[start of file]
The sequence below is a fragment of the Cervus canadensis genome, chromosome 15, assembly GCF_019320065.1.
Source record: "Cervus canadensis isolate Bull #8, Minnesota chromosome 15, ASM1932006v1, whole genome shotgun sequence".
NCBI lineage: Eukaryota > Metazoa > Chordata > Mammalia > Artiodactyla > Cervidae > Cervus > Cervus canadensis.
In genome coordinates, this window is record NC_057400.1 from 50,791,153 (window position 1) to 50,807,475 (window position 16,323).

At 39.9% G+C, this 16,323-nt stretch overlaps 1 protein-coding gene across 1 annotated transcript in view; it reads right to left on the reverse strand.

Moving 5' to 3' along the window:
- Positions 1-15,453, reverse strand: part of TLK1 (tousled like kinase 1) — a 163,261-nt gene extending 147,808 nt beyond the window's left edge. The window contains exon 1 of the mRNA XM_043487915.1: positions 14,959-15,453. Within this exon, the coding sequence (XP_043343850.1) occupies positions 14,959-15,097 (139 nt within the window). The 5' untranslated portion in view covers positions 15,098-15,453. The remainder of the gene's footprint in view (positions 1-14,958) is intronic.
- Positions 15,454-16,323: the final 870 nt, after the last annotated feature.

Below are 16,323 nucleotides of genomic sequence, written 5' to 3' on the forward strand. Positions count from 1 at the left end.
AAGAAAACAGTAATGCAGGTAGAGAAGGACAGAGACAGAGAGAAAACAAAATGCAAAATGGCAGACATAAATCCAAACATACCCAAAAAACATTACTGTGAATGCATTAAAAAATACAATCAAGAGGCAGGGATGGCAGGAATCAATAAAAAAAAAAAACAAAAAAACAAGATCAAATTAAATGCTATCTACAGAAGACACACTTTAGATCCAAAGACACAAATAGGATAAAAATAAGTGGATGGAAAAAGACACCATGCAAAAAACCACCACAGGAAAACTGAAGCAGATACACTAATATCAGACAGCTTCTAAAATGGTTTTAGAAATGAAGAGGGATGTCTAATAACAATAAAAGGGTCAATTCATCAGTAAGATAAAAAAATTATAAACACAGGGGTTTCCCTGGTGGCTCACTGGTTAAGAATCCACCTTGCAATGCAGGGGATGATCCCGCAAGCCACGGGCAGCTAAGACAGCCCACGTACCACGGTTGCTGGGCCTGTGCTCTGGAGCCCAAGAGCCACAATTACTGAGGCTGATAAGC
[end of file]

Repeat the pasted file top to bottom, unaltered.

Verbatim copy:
The sequence below is a fragment of the Cervus canadensis genome, chromosome 15, assembly GCF_019320065.1.
Source record: "Cervus canadensis isolate Bull #8, Minnesota chromosome 15, ASM1932006v1, whole genome shotgun sequence".
NCBI lineage: Eukaryota > Metazoa > Chordata > Mammalia > Artiodactyla > Cervidae > Cervus > Cervus canadensis.
In genome coordinates, this window is record NC_057400.1 from 50,791,153 (window position 1) to 50,807,475 (window position 16,323).

At 39.9% G+C, this 16,323-nt stretch overlaps 1 protein-coding gene across 1 annotated transcript in view; it reads right to left on the reverse strand.

Moving 5' to 3' along the window:
- Positions 1-15,453, reverse strand: part of TLK1 (tousled like kinase 1) — a 163,261-nt gene extending 147,808 nt beyond the window's left edge. The window contains exon 1 of the mRNA XM_043487915.1: positions 14,959-15,453. Within this exon, the coding sequence (XP_043343850.1) occupies positions 14,959-15,097 (139 nt within the window). The 5' untranslated portion in view covers positions 15,098-15,453. The remainder of the gene's footprint in view (positions 1-14,958) is intronic.
- Positions 15,454-16,323: the final 870 nt, after the last annotated feature.

Below are 16,323 nucleotides of genomic sequence, written 5' to 3' on the forward strand. Positions count from 1 at the left end.
AAGAAAACAGTAATGCAGGTAGAGAAGGACAGAGACAGAGAGAAAACAAAATGCAAAATGGCAGACATAAATCCAAACATACCCAAAAAACATTACTGTGAATGCATTAAAAAATACAATCAAGAGGCAGGGATGGCAGGAATCAATAAAAAAAAAAAACAAAAAAACAAGATCAAATTAAATGCTATCTACAGAAGACACACTTTAGATCCAAAGACACAAATAGGATAAAAATAAGTGGATGGAAAAAGACACCATGCAAAAAACCACCACAGGAAAACTGAAGCAGATACACTAATATCAGACAGCTTCTAAAATGGTTTTAGAAATGAAGAGGGATGTCTAATAACAATAAAAGGGTCAATTCATCAGTAAGATAAAAAAATTATAAACACAGGGGTTTCCCTGGTGGCTCACTGGTTAAGAATCCACCTTGCAATGCAGGGGATGATCCCGCAAGCCACGGGCAGCTAAGACAGCCCACGTACCACGGTTGCTGGGCCTGTGCTCTGGAGCCCAAGAGCCACAATTACTGAGGCTGATAAGC